Newton's laws apply to shopping

AFTER discovering the laws of motion, renowned scientist Isaac Newton proudly announced to the world, "For every action there is an equal and opposite reaction". Well, duh.

Call that a news flash? Obviously Mrs Newton did the Christmas shopping in that household.

The laws of motion apply to shopping, especially Christmas shopping, more than any other activity in the universe.

The 'action' bit involves standing for hours on end in countless queues trying not to count the money you're spending on presents that the kids probably won't like or appreciate.

The 'reaction' comes after (or sometimes before) the pressies are opened and the recipients have deemed everything either too big, too small, too hard, too soft or too daggy and you're back in those same shops facing even longer queues losing even more hours of your life as you return the items you purchased before the whole silly season started.

Christmas may well be the season of giving, but in my house it is also the season of returning.

What with all the schlepping up and back to the shops for the pre-Christmas sales, Boxing Day massacre sales and post-Christmas returns I'm nearly ready to surrender my visa and go somewhere quiet and lie down come New Year's Day.

This week, I confess, for a woman who lives to shop, I came close to completely losing it.

I spent ages behind the wheel of my car cruising for a parking possie, feeling like a stalker as I drove behind every weary, parcel-laden shopper in the hope of scoring their spot.

Finally, I found a park and headed into the shops for a few rounds of return roulette.

Return roulette is where you have to stand in front of a busy sales counter and admit you bought the wrong size, colour or shape because you have no idea what shape or size your kids are and you are now having second thoughts about putting the gifts you bought under the tree.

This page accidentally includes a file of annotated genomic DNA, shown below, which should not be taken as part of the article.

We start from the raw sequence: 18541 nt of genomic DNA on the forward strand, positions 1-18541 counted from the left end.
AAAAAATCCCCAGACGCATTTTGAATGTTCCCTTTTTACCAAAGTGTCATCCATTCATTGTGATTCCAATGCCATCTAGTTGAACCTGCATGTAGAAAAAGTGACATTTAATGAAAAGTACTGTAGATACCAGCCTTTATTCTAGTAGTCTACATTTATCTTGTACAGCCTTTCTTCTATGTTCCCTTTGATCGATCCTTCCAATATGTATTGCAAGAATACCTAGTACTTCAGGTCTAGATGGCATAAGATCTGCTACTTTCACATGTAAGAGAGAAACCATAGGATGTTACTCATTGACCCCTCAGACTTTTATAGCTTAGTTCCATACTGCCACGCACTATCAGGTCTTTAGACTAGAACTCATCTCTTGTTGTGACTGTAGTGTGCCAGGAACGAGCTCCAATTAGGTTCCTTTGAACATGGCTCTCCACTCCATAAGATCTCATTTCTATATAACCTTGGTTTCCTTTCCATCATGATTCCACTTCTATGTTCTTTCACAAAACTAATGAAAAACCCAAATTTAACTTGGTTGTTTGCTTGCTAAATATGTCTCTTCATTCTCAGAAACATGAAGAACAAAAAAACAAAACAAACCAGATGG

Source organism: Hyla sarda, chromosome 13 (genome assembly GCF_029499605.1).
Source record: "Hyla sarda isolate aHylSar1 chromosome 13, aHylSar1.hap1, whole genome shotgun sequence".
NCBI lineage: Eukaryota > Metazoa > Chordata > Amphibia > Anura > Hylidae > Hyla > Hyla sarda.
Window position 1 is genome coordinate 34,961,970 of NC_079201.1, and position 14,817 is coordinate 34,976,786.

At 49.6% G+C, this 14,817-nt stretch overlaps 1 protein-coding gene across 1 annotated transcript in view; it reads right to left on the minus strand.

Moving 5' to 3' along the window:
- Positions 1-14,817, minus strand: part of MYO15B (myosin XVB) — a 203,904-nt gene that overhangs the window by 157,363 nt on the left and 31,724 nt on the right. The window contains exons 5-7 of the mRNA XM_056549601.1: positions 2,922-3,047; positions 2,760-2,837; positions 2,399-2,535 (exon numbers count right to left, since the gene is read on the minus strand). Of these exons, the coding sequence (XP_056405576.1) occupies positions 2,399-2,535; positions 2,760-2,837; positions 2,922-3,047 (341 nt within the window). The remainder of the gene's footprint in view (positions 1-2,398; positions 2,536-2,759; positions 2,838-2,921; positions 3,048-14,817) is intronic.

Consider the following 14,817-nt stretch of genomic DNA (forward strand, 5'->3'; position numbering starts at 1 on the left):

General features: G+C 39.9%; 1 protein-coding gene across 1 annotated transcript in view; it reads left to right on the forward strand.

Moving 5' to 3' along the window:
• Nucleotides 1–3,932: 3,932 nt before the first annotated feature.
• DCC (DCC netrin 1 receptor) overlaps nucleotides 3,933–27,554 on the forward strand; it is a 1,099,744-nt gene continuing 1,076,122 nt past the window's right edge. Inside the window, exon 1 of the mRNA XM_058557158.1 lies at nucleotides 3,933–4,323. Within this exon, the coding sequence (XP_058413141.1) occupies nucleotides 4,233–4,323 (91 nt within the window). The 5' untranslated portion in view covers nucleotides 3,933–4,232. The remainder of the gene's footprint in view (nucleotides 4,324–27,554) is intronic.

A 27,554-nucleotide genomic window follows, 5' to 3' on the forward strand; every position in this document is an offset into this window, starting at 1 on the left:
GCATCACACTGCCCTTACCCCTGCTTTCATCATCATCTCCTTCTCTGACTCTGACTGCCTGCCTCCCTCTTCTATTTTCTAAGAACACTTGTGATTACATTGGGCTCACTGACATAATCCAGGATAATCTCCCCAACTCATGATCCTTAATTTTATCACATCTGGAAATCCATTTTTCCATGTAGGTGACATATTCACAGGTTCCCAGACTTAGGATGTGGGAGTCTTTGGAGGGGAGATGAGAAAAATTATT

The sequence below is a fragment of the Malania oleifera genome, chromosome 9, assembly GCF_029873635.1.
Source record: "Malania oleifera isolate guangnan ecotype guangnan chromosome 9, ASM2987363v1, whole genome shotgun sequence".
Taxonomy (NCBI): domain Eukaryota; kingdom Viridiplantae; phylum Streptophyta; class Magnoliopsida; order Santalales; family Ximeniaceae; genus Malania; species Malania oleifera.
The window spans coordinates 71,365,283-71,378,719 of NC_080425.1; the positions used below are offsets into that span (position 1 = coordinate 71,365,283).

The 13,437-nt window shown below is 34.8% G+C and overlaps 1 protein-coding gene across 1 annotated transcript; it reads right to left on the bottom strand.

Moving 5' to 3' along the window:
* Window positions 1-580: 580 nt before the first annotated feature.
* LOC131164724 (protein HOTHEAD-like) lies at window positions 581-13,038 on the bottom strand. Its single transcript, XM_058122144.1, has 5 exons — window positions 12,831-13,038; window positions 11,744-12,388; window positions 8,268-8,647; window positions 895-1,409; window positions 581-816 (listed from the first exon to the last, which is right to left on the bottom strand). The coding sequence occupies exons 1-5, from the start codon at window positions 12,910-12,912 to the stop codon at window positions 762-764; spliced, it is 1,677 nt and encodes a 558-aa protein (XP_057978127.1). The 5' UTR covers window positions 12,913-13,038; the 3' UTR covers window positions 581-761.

Once I returned to the car with a new armful of pressies I had a new problem.

For reasons best known to themselves, someone had parked their car so close to mine that no amount of sucking it in, or wishing I hadn't eaten one too many mince pies at the neighbourhood Christmas party was going to see me squeeze in between their car and mine to make it to my driver's seat.

And with only a 5cm gap between my car and a big, black 4-wheel drive on the passenger side, things weren't looking hopeful in that direction either.

I think the technical term for what happened to me is 'parked in'.

Luckily we have a station wagon.

Humming the music from Mission Impossible I lifted the back door thingy and managed to hoick my rear end into the rear end of the car and then flop over onto the back seat.

Getting into the front seat proved a more difficult operation.

I misjudged the height of the console (and the width of my bum) and ended up with one leg either side of the handbrake with sweat dripping from my forehead and some choice words dripping from my tongue before making my final manoeuvre and plopping down into the driver's seat.

Be warned - for every action there is an equal and opposite reaction - and when I get hold of the person who parked me in I will happily demonstrate the validity of Mr Newton's law.

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